Come Saturday night, at least 400 people will pay $60 a plate at The Broadmoor for the chance to share in a dinner that should not be so exclusive.
Some of them, and others with much more to spend, will fork out $2,000 a foursome for a round of golf Monday to benefit DeBerry's foundation.
That's it. No parade. No public celebration, open to anyone and everyone, preferably with no admission charge.
The guy takes Air Force football to its greatest successes over 23 years, and this is how it ends? This isn't a retirement. This is a painful, sad divorce.
Let's be clear. We're not talking about DeBerry being totally, permanently severed from the academy, his players or new coach Troy Calhoun and staff.
We're talking about DeBerry and the AFA athletic department.
Don't believe it? In organizing the Saturday dinner, DeBerry would not deal with the athletic department and his ex-boss, Hans Mueh. The coach communicated with the office of Lt. Gen. John Regni, the AFA superintendent.
Certainly, the dinner will be memorable. The list of attendees is awe-inspiring, with names including Chad Hennings, Scott Thomas, A.J. Scott, Bart Weiss, Dwan Wilson, Dee Dowis, Rob Perez, Terry Maki, Pat Evans, Ted Sundquist, John Kershner, John Steed, Tom Rotello, Rip Burgwald, JT Tokish and Wake Forest head coach (former AFA assistant) Jim Grobe. The list goes on and on, including such pre-DeBerry Air Force stars as Terry Isaacson, John Lorber, Orderia Mitchell, Jim Dahlmann and Randy Spetman.
There has never been a gathering of so many notable people who contributed to Air Force's football history. Still, it's inadequate. Colorado Springs hasn't had a chance to say a proper goodbye, especially since DeBerry and his wife, LuAnn, will be spending most of the time now between their homes in the Smoky Mountains and on the beach in his native South Carolina.
What's the answer? The academy and the city should plan a spectacular sendoff for the weekend of Air Force's season opener on Sept. 1 against South Carolina State.
First, on that Friday afternoon, DeBerry should be the star of a parade in downtown Colorado Springs, along with as many of his former players and assistant coaches as possible. Later, he could talk to the Falcons and then meet with fans at an open house, perhaps at Phil Long Expo Center near Chapel Hills Mall.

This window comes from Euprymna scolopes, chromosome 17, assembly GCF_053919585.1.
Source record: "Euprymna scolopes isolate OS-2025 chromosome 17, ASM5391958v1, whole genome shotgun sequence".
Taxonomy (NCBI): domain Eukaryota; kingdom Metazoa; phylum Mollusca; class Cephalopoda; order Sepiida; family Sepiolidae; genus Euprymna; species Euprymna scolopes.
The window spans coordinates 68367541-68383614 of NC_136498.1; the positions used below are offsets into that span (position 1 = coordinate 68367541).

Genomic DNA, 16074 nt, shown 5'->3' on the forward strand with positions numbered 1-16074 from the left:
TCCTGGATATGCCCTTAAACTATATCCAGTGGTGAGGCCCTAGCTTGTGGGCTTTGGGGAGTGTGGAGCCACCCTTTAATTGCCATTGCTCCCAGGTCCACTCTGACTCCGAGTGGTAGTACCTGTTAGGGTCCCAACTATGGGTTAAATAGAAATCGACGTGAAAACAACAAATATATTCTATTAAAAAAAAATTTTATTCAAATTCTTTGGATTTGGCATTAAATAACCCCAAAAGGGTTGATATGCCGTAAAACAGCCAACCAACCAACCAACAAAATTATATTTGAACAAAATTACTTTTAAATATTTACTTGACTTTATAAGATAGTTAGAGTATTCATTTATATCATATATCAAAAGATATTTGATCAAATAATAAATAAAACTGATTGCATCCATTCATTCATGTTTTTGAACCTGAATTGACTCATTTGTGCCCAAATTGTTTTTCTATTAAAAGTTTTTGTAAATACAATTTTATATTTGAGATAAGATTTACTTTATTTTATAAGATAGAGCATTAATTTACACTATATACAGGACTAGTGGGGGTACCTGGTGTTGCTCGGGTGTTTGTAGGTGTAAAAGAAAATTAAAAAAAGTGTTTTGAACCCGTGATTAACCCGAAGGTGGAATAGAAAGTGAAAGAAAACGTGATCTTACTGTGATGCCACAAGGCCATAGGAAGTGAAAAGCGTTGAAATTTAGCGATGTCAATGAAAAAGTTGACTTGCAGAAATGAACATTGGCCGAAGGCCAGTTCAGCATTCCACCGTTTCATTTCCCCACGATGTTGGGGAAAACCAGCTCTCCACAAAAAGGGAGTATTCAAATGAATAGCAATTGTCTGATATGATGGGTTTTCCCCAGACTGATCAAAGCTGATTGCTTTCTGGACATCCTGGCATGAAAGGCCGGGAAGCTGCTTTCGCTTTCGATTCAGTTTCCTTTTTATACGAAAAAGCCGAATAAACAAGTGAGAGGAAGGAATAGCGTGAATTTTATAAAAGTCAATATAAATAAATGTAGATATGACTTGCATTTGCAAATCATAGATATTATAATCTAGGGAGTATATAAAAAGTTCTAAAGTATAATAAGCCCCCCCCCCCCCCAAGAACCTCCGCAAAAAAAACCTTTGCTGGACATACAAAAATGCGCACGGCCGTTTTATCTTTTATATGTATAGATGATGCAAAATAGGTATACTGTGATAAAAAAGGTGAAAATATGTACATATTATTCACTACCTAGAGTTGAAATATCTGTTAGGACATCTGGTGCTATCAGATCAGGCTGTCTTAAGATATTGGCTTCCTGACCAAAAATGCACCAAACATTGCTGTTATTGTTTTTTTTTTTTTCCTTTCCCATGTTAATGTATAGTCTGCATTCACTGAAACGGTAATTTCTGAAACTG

Saturday, DeBerry would be introduced before kickoff and handle the coin toss. Then, at halftime, the coach could address the crowd.
It helps, obviously, that Air Force's first opponent will be South Carolina State, a decent Division I-AA program (7-4 in 2006) but not as tough as last year's opener, Tennessee. Beyond that, DeBerry probably wouldn't want the spotlight for Air Force's other home games, many of which could be daunting.
That's OK. The best time anyway for such festivities would be the first game of the post-DeBerry era. Or, to put it another way, the first game without DeBerry on the Air Force coaching staff since Jimmy Carter was president.
It's not about just recognizing longevity, either. It's about reminding everyone of exactly what DeBerry accomplished: 17 winning seasons, including 12 bowl games; three victories against Notre Dame, including two at South Bend, Ind.; bowl wins against Ohio State, Texas and Washington, among others; capturing the Commander-in-Chief's Trophy 14 times, compiling a 35-11 record against Army and Navy, and winning more games (169) than any service-academy head coach.
One last point: It's a foregone conclusion DeBerry will make one more trip to South Bend when he's inducted into the College Football Hall of Fame, which is headquartered there.
Think about all that, and you'll know why Air Force and Colorado Springs should do much more to give Fisher DeBerry the farewell he deserves.
This weekend should be just the appetizer. The academy and the city have four months until that season opener.
Hopefully, the right people can take it from here.
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